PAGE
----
Australia's cricketers remain convinced their Test victory over Pakistan in Sydney earlier this year was achieved fairly after the contest has once again become the subject of match-fixing allegations.
On Saturday, police in London arrested a man for offering bribes to some Pakistan players for spot fixing in the fourth Test against England at Lord's following claims in the tabloid newspaper, the News of the World.
The man also told the newspaper the Sydney Test in January, which Australia won by 36 runs after overcoming a 206-run first innings deficit before dismissing Pakistan for 139 in their run chase, had been fixed.
The match was investigated by the ICC's anti-corruption unit, while the Pakistan tour of Australia, in which the tourists lost all of their matches, was the subject to an inquiry by the Pakistan Cricket Board.
"As a cricketer everything I have seen so far has been quite shocking to tell the truth," Australia captain Ricky Ponting told ABC radio on Monday.
"The way we won (in Sydney) was one of the more satisfying moments that I've had on the cricket field.
"And now when some of these things come to light is when you start to slightly doubt some of the things that have happened.
"We all felt that we'd done everything in our power after a shaky start on day one.
"It wasn't until... maybe even a couple of months after that game was over that it (match-fixing speculation) all sort of started."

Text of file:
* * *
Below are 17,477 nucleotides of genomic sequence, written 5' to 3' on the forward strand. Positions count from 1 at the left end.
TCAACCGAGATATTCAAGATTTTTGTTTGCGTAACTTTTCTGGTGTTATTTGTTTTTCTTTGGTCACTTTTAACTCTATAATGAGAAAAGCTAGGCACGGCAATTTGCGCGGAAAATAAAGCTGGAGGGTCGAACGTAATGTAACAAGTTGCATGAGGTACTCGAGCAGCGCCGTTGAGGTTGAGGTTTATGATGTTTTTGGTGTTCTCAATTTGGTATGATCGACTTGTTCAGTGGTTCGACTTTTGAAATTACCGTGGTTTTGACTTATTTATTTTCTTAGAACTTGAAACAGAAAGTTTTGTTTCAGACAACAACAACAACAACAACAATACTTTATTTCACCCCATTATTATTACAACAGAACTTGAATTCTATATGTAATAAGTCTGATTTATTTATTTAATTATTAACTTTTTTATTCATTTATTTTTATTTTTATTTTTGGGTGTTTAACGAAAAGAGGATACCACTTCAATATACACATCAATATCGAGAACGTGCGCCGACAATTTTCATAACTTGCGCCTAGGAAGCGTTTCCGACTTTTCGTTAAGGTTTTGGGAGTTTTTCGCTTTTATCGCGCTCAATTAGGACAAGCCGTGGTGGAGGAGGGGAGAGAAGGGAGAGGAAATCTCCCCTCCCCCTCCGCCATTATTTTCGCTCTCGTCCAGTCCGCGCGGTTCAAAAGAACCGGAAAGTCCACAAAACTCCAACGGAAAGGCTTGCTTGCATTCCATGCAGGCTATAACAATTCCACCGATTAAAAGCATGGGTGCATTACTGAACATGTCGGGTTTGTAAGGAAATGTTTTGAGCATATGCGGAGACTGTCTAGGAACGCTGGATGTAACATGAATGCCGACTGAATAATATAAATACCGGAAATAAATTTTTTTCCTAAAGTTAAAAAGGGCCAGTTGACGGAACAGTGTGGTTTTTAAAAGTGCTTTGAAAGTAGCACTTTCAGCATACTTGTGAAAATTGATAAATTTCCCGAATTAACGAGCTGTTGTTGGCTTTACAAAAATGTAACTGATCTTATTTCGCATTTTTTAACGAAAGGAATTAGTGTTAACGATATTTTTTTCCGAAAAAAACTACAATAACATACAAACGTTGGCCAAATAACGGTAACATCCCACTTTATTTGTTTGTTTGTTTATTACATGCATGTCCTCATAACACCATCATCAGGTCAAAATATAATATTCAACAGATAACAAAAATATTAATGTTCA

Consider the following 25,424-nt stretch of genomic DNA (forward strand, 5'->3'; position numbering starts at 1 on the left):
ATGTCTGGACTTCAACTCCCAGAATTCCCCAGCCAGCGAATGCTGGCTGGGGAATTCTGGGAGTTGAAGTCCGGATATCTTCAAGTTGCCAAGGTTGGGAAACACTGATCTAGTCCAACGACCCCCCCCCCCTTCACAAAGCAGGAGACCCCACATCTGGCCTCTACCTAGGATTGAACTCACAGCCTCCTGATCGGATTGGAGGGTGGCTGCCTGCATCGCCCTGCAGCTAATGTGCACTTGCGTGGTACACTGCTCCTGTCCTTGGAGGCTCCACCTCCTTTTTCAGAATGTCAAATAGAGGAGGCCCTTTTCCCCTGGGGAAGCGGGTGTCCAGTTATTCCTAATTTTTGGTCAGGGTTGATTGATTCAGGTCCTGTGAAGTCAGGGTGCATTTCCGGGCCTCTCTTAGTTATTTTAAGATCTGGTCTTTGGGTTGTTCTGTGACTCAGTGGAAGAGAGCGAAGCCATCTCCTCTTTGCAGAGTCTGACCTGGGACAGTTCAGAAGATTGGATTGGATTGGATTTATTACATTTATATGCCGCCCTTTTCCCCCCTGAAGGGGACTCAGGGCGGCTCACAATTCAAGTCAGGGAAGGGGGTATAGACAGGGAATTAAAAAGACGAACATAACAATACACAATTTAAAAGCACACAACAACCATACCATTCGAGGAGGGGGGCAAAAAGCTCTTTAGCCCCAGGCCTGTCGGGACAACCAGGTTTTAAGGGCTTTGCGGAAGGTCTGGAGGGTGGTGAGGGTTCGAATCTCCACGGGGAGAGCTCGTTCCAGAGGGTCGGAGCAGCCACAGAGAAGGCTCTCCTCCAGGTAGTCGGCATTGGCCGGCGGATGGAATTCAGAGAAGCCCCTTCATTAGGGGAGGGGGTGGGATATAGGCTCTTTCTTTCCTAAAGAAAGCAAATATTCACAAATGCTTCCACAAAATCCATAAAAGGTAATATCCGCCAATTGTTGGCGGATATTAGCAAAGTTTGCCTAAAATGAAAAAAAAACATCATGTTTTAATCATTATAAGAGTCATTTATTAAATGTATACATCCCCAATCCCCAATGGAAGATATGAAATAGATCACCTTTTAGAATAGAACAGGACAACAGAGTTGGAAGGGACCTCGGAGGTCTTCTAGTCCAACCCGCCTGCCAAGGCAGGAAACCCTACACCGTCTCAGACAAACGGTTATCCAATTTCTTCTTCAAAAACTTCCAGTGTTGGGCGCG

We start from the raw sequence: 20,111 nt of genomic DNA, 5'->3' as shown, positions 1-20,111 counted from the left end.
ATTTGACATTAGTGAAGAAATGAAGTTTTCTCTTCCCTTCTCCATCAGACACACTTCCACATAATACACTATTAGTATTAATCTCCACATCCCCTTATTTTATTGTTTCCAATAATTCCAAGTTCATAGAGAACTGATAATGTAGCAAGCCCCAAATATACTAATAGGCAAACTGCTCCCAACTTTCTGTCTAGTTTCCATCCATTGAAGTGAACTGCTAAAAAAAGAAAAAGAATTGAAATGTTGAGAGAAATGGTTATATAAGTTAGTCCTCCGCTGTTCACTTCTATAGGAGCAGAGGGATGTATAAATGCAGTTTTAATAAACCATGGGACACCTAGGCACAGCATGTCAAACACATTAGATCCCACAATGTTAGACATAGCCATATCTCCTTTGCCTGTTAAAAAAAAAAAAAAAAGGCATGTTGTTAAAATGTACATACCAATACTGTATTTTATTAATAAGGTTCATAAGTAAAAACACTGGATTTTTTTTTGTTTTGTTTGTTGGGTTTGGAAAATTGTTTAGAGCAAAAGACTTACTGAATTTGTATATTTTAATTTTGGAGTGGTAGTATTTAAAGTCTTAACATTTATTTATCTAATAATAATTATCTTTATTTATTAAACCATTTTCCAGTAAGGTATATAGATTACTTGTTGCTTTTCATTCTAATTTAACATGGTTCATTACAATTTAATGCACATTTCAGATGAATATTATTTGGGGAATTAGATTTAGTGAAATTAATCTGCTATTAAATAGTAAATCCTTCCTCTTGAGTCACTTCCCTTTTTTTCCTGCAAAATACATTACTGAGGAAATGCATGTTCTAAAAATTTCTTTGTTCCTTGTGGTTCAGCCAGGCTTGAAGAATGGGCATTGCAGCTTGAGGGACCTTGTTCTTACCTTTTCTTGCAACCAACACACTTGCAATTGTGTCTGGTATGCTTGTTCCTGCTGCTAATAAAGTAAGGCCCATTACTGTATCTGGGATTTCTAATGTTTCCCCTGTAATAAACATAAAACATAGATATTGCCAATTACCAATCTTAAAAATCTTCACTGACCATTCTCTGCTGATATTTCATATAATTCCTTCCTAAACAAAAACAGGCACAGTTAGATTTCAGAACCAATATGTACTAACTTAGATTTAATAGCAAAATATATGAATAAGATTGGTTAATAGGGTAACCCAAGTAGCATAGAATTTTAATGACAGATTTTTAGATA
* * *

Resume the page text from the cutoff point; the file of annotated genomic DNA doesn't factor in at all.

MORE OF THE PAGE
Batsman Mike Hussey, whose 134 not out in the second innings and 123-run ninth wicket stand with Peter Siddle helped set up the win, and off-spinner Nathan Hauritz also told local media they feel the victory was achieved fairly.
Cricket Australia said they are also shocked by the revelations but have no doubt the team had won the match on their merits.
"The reports from the UK are most disturbing and we look forward to the outcome of rigorous investigation by the UK authorities as well as by the ICC," CA chief executive James Sutherland said in a statement on Monday.
"We have no knowledge of the current allegations but by their very nature, they demonstrate the absolute importance of world cricket maintaining its vigilance in relation to anti-corruption."
The man at the centre of the allegations was released without charge on police bail on Monday.
Former International Cricket Council (ICC) chief executive, Malcolm Speed, said Pakistan must be banned from world cricket.
"It looks as though it is endemic that several of the team members are involved and have been for some time. So perhaps they need a rest. It looks a fairly compelling case," said Speed, who was the ICC chief executive from 2001 to 2008.
"I would have liked it to have happened when I was involved with ICC but it didn't happen at that time," Speed added.
Meanwhile, former Australia batsman Matthew Hayden said he can sympathise with Pakistan's plight.
"You have a look at Pakistan which has been wiped out by the recent floods and you put yourself in the position that maybe you can try and get what's left of your family and salvage the situation. It puts cricket into perspective," Hayden was quoted as saying by the Sydney Morning Herald.
Former Australian wicketkeeper Ian Healy said the ICC must set an example by handing out a severe punishment to the guilty players.
"If you're into this, you haven't got a feeling or a desire for your country, it's simple as that. They're probably crook, they're ill and they don't care enough about their country for mine. Before you even consider the money they are throwing away a career or risking a career for one fee and hopefully those types have been caught," Healy told the Sydney Morning Herald.